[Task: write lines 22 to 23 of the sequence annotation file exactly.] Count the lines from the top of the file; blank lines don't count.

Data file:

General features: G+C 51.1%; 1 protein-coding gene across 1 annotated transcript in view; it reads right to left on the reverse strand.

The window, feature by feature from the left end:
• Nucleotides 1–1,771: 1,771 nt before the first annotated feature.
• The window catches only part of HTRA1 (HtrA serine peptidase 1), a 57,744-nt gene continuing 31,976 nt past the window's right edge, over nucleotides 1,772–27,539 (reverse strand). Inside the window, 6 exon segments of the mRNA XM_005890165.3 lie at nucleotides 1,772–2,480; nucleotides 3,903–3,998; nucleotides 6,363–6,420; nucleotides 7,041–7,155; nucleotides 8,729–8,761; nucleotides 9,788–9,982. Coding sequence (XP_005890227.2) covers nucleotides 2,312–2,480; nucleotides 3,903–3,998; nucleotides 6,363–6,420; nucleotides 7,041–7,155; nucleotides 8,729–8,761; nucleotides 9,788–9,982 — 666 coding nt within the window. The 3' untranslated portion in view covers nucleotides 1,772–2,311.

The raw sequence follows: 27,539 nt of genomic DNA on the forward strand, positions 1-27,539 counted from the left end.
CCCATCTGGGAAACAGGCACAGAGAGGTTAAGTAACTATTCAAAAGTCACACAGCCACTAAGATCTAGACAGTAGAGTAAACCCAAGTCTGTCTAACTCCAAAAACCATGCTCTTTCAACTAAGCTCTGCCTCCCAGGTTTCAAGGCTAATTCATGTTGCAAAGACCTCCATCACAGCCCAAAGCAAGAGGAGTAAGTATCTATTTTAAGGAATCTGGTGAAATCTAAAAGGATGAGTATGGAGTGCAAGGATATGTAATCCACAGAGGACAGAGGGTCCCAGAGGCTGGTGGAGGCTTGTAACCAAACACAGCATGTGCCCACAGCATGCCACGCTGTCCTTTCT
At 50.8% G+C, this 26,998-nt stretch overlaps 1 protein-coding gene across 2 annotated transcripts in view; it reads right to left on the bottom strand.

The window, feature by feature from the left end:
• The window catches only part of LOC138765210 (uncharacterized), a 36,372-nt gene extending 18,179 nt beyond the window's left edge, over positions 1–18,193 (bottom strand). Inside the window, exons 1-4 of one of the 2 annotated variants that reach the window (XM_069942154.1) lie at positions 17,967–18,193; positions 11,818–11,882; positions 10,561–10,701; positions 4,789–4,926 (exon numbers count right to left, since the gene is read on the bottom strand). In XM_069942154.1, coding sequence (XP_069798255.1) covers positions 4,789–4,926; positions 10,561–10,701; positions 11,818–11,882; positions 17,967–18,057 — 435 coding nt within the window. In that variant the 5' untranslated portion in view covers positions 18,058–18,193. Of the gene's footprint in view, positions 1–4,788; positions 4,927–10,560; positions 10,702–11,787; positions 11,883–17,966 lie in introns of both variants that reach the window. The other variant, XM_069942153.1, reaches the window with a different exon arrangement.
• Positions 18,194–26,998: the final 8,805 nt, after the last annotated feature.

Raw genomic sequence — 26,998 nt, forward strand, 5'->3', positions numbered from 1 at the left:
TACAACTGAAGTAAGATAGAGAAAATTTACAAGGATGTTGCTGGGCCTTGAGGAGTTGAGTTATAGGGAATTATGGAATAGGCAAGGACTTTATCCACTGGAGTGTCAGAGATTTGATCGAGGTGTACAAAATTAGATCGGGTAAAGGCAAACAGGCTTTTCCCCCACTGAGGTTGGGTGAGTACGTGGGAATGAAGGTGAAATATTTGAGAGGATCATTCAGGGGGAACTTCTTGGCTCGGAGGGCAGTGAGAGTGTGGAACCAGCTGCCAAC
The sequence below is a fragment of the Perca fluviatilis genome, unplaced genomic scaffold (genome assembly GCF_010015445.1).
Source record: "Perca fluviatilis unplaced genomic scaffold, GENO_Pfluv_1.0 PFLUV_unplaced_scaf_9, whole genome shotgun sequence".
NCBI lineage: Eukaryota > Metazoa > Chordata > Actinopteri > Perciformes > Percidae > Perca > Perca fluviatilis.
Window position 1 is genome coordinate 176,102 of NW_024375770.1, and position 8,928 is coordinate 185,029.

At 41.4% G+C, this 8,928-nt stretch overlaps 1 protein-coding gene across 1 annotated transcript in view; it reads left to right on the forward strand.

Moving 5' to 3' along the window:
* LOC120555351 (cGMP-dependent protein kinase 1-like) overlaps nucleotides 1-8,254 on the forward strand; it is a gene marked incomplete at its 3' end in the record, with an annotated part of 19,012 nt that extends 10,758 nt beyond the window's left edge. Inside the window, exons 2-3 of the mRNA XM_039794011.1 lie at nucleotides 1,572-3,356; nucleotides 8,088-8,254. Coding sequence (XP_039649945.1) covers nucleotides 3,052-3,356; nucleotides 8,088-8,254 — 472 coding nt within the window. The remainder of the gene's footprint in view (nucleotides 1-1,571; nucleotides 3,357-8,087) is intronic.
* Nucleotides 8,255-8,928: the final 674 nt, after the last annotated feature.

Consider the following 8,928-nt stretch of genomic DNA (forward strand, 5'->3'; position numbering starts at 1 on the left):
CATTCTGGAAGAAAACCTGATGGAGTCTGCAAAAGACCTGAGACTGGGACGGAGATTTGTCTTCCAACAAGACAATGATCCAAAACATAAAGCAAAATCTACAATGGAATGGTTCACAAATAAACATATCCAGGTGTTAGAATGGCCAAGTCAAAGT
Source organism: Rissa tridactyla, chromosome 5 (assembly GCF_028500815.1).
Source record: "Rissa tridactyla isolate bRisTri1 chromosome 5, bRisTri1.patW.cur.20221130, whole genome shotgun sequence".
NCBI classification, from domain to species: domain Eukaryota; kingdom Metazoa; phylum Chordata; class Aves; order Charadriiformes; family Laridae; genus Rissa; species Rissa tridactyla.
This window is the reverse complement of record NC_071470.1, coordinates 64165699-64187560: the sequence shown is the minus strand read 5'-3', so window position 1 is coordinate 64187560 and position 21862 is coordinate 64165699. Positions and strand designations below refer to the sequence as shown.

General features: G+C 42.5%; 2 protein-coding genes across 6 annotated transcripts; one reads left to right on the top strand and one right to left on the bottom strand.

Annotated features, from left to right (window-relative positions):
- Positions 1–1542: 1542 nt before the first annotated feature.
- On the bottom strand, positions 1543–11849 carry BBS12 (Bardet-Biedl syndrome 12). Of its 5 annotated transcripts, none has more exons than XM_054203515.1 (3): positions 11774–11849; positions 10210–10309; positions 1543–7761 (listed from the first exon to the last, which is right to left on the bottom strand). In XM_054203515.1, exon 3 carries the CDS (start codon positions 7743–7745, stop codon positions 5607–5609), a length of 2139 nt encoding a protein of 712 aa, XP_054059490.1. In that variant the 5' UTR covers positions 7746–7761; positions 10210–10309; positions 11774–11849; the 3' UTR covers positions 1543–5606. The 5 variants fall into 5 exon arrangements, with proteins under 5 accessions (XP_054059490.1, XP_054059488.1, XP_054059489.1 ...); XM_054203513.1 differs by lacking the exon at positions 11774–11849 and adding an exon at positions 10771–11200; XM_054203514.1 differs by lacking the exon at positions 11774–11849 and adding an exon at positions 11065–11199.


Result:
CATTCTGGAAGAAAACCTGATGGAGTCTGCAAAAGACCTGAGACTGGGACGGAGATTTGTCTTCCAACAAGACAATGATCCAAAACATAAAGCAAAATCTACAATGGAATGGTTCACAAATAAACATATCCAGGTGTTAGAATGGCCAAGTCAAAGT
Source organism: Rissa tridactyla, chromosome 5 (assembly GCF_028500815.1).